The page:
As many others will be doing at this uncertain time, I am hunkering down and wondering about the state of the play in the world as I know it. On a global scale the hypocrisy and ultimate futility of the US project in Afghanistan is gobsmacking. On a bigger scale still, the growing evidence of a planet pushed to breaking point by the extractive profit driven commodification of all things is chilling. Closer to home we have a virus to surround and conquer. It does seem that our politicians and public health specialists are close to being on the same page and we can have some confidence that this outbreak will be isolated and extinguished. We also have winds of change blowing through the bureaucracy of our state child protection system in Aotearoa. In this blog post I want to touch on the indirect connections – the conjuncture – between some of these things.
I have read the pre-publication Report of the Waitangi Tribunal (Wai 2915) – Oranga Tamariki Urgent Inquiry – with great interest. It is, at least potentially, a ground-breaking report. It signals the possibility of significant systemic change to the child protection system in Aotearoa – especially for Māori. The report should, I think, be read by everyone with an interest in this future. The core recommendation for a transformational transition authority is, I believe, a challenge and an opportunity which must be grasped by the state.
This review by the Office of the Commissioner for Children was prompted by an alarming escalation in the removal of Māori infants from parental care by the state. The report sets out to address the following question: “what needs to change to enable pēpi Māori (0-3 months) to remain in the care of their whānau in situations where Oranga Tamariki-Ministry for Children is notified of care and protection concerns?” It is introduced as the first part of a two-part reporting process: we are told that the forthcoming second part of the report will offer practical recommendations for change.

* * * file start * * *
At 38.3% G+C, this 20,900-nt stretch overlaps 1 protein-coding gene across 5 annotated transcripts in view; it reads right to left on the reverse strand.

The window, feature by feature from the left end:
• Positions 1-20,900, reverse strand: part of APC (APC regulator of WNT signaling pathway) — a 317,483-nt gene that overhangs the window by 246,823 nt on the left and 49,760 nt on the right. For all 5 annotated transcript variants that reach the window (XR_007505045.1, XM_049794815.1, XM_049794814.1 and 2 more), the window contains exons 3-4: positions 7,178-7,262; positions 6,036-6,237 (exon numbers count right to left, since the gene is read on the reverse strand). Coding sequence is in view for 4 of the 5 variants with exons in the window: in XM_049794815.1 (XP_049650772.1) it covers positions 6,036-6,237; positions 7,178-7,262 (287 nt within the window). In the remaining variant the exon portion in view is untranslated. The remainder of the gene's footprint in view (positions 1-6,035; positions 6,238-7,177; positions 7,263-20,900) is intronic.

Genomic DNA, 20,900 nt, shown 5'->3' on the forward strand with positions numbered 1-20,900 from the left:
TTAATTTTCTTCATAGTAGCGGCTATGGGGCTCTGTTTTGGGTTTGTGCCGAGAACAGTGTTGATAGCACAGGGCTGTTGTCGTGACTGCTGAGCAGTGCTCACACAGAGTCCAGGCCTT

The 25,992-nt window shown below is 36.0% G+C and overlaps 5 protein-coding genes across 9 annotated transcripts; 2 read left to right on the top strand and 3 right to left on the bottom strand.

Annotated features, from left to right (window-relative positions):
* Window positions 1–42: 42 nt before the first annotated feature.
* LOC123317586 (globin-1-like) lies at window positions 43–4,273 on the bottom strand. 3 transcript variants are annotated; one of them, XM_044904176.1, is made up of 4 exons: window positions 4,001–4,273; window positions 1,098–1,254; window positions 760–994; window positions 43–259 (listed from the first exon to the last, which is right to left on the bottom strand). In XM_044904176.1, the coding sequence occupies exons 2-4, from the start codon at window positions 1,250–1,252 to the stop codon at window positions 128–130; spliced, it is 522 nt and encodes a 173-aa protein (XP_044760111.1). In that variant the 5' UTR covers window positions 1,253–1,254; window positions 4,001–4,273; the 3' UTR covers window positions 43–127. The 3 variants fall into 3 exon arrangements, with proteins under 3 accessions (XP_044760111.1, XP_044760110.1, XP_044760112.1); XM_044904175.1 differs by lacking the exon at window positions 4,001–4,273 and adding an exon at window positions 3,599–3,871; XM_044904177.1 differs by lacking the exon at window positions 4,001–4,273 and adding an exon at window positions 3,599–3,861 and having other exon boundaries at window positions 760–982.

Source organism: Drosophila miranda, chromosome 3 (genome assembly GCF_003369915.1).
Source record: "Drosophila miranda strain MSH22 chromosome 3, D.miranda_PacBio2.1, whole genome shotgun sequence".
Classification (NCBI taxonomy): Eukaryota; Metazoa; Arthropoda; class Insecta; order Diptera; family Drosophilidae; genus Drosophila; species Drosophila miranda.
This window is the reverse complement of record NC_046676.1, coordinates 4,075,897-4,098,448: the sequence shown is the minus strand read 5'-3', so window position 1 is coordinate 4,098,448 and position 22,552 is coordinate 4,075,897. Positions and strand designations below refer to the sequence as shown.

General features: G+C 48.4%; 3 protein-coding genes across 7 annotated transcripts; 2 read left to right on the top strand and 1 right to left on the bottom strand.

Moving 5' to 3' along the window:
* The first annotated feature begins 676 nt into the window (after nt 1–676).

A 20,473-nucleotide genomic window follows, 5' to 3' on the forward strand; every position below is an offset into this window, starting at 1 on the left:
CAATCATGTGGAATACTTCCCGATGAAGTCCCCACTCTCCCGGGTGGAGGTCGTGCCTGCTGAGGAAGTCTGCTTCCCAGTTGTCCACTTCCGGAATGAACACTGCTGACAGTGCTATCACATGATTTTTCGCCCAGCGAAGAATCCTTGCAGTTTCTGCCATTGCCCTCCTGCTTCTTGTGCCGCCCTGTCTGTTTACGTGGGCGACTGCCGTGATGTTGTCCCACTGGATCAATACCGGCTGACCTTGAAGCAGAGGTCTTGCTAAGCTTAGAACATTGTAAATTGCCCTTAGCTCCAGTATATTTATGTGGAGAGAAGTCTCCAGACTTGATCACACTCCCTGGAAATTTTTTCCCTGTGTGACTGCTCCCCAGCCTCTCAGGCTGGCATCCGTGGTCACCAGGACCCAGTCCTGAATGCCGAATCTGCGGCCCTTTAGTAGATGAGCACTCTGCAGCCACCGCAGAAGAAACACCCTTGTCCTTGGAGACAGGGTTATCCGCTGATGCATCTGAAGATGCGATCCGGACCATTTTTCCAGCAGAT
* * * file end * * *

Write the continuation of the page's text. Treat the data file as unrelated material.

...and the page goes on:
This document is the third in a series of related inquiries prompted by ongoing concerns over the persistence of institutional racism in statutory child protection. The spark was provided by the now notorious Hawkes Bay uplift debacle. We also await the findings of an investigation from the Ombudsman (Peter Boshier) and the outcome of a Waitangi Tribunal inquiry. The burning issue of state social work responses to Māori is also central to the ongoing Royal Commission of Inquiry into historical abuse in state and faith-based care. In the following post I will offer some thoughts about the strengths and weaknesses of this report.
I have read the report of the Māori Inquiry into Oranga Tamariki (Ko Te Wā Whakawhiti) with great interest, not least because of the mana carried by the members of the governance group. It is a bold Report. Much of the message is not new but the urgency and energy of the wero is palpable: ‘The inquiry did not have the luxury of time, but neither do our whānau’ (Foreword, p.6).
It is timely to engage openly with some of the tensions at the heart of the social work child protection project. Everyone will tell you child protection is a complex field, but this begs a related question – who defines this complexity: complex in what ways and according to who?
I think it is important to recognise that questions can be posed from differing perspectives and pitched at differing levels of analysis. However, the task in front of us is to bring insights together and to begin to weave a new way forward. I will argue here that the messages present in Puao te Ata Tu remain clear and compelling. These messages point to the need to critically re-examine the concept of self-determination for Māori as it relates to the question of child protection.